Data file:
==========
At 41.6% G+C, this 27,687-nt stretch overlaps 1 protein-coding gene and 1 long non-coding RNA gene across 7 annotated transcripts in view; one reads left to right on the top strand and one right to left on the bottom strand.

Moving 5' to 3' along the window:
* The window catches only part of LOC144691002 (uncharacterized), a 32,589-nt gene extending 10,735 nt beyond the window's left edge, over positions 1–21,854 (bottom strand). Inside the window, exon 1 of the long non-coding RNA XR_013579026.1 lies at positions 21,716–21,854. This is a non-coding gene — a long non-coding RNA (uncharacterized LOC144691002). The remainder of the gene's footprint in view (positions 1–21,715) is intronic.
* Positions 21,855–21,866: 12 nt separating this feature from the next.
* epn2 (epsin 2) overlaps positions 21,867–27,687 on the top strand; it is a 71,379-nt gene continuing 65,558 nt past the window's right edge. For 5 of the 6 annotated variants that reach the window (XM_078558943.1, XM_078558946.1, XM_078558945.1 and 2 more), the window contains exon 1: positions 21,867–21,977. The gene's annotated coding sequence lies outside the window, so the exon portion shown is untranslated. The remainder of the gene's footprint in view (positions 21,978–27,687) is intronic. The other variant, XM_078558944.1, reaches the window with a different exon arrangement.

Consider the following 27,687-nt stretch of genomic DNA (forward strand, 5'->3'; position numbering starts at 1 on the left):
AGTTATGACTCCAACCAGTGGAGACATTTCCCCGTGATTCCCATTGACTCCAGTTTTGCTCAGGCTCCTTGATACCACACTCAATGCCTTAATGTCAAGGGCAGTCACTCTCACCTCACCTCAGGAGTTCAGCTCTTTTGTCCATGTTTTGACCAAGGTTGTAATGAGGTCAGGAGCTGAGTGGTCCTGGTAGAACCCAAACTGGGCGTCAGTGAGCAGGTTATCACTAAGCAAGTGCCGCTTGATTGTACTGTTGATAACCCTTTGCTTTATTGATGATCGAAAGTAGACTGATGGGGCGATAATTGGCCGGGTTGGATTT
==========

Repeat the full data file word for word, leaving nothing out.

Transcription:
At 41.6% G+C, this 27,687-nt stretch overlaps 1 protein-coding gene and 1 long non-coding RNA gene across 7 annotated transcripts in view; one reads left to right on the top strand and one right to left on the bottom strand.

Moving 5' to 3' along the window:
* The window catches only part of LOC144691002 (uncharacterized), a 32,589-nt gene extending 10,735 nt beyond the window's left edge, over positions 1–21,854 (bottom strand). Inside the window, exon 1 of the long non-coding RNA XR_013579026.1 lies at positions 21,716–21,854. This is a non-coding gene — a long non-coding RNA (uncharacterized LOC144691002). The remainder of the gene's footprint in view (positions 1–21,715) is intronic.
* Positions 21,855–21,866: 12 nt separating this feature from the next.
* epn2 (epsin 2) overlaps positions 21,867–27,687 on the top strand; it is a 71,379-nt gene continuing 65,558 nt past the window's right edge. For 5 of the 6 annotated variants that reach the window (XM_078558943.1, XM_078558946.1, XM_078558945.1 and 2 more), the window contains exon 1: positions 21,867–21,977. The gene's annotated coding sequence lies outside the window, so the exon portion shown is untranslated. The remainder of the gene's footprint in view (positions 21,978–27,687) is intronic. The other variant, XM_078558944.1, reaches the window with a different exon arrangement.

Consider the following 27,687-nt stretch of genomic DNA (forward strand, 5'->3'; position numbering starts at 1 on the left):
AGTTATGACTCCAACCAGTGGAGACATTTCCCCGTGATTCCCATTGACTCCAGTTTTGCTCAGGCTCCTTGATACCACACTCAATGCCTTAATGTCAAGGGCAGTCACTCTCACCTCACCTCAGGAGTTCAGCTCTTTTGTCCATGTTTTGACCAAGGTTGTAATGAGGTCAGGAGCTGAGTGGTCCTGGTAGAACCCAAACTGGGCGTCAGTGAGCAGGTTATCACTAAGCAAGTGCCGCTTGATTGTACTGTTGATAACCCTTTGCTTTATTGATGATCGAAAGTAGACTGATGGGGCGATAATTGGCCGGGTTGGATTT